On Dec. 22, Brazil officially enacted a Bitcoin (BTC -0.85%) bill that is intended to provide a complete regulatory framework for trading and using Bitcoin within the country. While the bill does not officially make Bitcoin “legal tender” within Brazil, it makes it significantly easier and more attractive to use Bitcoin as a form of payment or as an investment asset.
Obviously, the fact that Brazil, which now has the 12th-largest economy in the world as measured by GDP, appears to be embracing Bitcoin could be a major development in the global adoption of crypto. With that in mind, let’s take a closer look at what the bill does — and does not — offer, and what it could mean for Brazil.
What the Bitcoin bill offers
The new Bitcoin bill establishes regulatory clarity and certainty for businesses and individuals within Brazil who wish to use Bitcoin. Currently, Bitcoin is not banned in Brazil, so the bill is not going to open the floodgates to new users. Rather, its greatest benefit might be attracting businesses and individuals who are on the fence about crypto. If businesses want to accept Bitcoin, for example, they will not have to worry about falling into a “gray area” where nobody really knows the rules of the game.
Brazil’s bill sets up two distinct regulators for Bitcoin. The Central Bank of Brazil will regulate Bitcoin when it is being used as a form of payment, and Brazil’s version of the SEC will regulate Bitcoin when it is being used as an investment asset. Since the bill had the input of Brazil’s federal tax authority, there are also considerations for how Bitcoin should be taxed. Moreover, to ensure that everything runs as smoothly as possible, companies trading in Bitcoin must receive a special license to become a virtual asset service provider.
Comparisons to El Salvador
Obviously, the first comparison many people will make is with El Salvador, and for good reason. In 2021, El Salvador became the first nation in the world to accept Bitcoin as legal tender, and El Salvador’s president, Nayib Bukele, has emerged as one of the greatest proponents of Bitcoin and the modern crypto economy.
On the surface, the decision to make Bitcoin legal tender in El Salvador seems like a more robust policy move than simply putting into effect a regulatory framework. But keep in mind that El Salvador no longer has a national currency of its own. El Salvador’s economy has been completely dollarized for more than 20 years, so there was no risk of impacting the country’s monetary policy by embracing Bitcoin.
Moreover, El Salvador’s economy is very dependent on cross-border remittances. By some estimates, 24% of the nation’s GDP comes from remittances. So accepting Bitcoin via blockchain wallets was a step to make these remittances as easy and affordable as possible. And, finally, there is the question of the “unbanked” in El Salvador. Embracing Bitcoin was really about financial inclusion and giving lower-income individuals a chance to participate in the economy, even if they did not have a bank account.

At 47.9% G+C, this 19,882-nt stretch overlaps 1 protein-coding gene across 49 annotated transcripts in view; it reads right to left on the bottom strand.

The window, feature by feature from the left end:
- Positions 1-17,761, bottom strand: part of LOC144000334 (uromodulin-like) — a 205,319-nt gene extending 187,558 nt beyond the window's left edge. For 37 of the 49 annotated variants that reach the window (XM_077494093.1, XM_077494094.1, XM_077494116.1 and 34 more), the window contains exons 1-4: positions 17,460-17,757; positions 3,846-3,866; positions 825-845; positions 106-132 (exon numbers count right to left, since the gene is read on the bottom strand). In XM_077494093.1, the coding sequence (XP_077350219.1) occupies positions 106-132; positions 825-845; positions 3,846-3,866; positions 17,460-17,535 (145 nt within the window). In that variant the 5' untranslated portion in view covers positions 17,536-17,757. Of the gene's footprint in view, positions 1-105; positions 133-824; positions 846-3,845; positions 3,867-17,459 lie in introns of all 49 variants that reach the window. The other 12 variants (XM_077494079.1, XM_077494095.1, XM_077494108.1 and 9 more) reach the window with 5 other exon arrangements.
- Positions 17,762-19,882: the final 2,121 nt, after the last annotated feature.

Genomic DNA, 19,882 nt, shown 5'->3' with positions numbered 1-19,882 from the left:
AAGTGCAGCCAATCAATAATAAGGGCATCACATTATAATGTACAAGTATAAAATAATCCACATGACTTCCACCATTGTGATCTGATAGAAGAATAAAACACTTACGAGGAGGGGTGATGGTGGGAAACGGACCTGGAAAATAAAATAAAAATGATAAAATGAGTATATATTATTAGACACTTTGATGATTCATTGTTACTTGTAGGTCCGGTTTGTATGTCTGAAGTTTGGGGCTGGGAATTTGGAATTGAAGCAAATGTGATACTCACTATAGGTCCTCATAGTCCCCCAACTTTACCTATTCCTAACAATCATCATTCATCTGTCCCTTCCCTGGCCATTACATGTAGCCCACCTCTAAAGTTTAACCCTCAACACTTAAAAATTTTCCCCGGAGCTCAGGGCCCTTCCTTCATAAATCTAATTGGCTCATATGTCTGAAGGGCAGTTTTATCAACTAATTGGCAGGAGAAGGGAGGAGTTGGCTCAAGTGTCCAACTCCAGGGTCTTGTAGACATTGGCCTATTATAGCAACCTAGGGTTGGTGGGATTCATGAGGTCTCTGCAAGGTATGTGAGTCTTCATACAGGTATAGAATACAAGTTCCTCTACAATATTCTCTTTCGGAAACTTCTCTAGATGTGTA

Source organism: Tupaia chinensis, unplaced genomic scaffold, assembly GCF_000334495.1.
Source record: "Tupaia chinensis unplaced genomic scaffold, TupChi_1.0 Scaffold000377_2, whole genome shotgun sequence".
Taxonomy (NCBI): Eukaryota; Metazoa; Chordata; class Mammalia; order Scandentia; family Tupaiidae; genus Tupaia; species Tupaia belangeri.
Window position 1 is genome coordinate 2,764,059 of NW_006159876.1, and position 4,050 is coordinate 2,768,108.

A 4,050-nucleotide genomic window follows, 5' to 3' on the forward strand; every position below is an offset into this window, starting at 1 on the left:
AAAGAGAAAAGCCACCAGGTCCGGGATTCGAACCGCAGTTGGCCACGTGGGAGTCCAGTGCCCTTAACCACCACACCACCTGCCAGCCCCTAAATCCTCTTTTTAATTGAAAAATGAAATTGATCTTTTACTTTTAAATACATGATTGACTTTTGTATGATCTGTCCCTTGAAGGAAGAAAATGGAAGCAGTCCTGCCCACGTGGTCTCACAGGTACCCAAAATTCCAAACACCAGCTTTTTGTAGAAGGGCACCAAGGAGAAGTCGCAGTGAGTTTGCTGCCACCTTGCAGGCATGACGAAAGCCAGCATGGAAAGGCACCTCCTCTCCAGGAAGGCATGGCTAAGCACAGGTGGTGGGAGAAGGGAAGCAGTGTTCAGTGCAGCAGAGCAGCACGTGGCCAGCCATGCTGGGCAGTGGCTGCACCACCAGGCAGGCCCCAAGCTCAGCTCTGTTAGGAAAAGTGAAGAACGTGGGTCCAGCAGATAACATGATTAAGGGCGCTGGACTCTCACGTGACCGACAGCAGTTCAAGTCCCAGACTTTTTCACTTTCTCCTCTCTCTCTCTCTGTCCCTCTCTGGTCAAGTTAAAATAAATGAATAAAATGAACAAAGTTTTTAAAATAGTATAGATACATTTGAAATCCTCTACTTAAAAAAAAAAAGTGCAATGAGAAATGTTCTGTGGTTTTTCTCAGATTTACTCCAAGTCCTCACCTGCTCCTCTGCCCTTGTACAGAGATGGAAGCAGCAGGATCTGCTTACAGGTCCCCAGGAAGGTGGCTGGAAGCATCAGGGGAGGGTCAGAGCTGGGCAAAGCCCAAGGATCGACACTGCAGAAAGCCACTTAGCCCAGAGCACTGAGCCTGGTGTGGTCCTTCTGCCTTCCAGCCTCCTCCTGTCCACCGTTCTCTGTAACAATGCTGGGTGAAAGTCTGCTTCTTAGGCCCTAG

Brazil’s bill is potentially more far-reaching than El Salvador’s simply because it has been crafted for a much more developed economy. Unlike El Salvador, Brazil has a national currency (the real). Unlike El Salvador, Brazil has a rising middle class. And, unlike El Salvador, Brazil is not dependent on global remittances for GDP growth. Only 0.25% of Brazilian GDP comes from remittances, about the level of Spain or Germany.
What can we expect from Brazil?
Most likely, the new bill will lead to Bitcoin becoming much more prevalent as a medium of exchange, especially for e-commerce. It will lead to new investment products and new investment options for millions of middle-class Brazilians. And it could create a robust crypto industry based around the virtual asset service provider designation.
But let’s not expect too much right out of the gate from Brazil. El Salvador’s experiment has delivered mixed results at best. For one, El Salvador’s government has been losing money on its massive Bitcoin investment holdings. And uptake among everyday citizens has reportedly been much lower than originally anticipated. While there have been some notable success stories — such as Bitcoin Beach, profiled on CBS’ 60 Minutes — it can be hard to persuade people to hold an asset that is down 65% for the year.
Bitcoin in 2023
The bill goes into effect 180 days from now, so by mid-2023, it might be possible to see the first signs of what the impact of this bill is going to be. Brazil is not attempting to replace fiat with crypto. It is not attempting to go “full Bahamas” by enacting legislation to attract foreign crypto companies. And it is not attempting to turn the entire nation of 214 million people into Bitcoin holders.
Instead, Brazil is simply recognizing that it can no longer stuff the genie back into the bottle when it comes to crypto. Bitcoin is too popular to ban. And it offers too much potential to ignore. Certainly, it’s encouraging that Brazil has put into place such a comprehensive framework for crypto. It’s a bullish sign for Bitcoin’s future growth and a necessary first step for legitimizing Bitcoin on a global scale.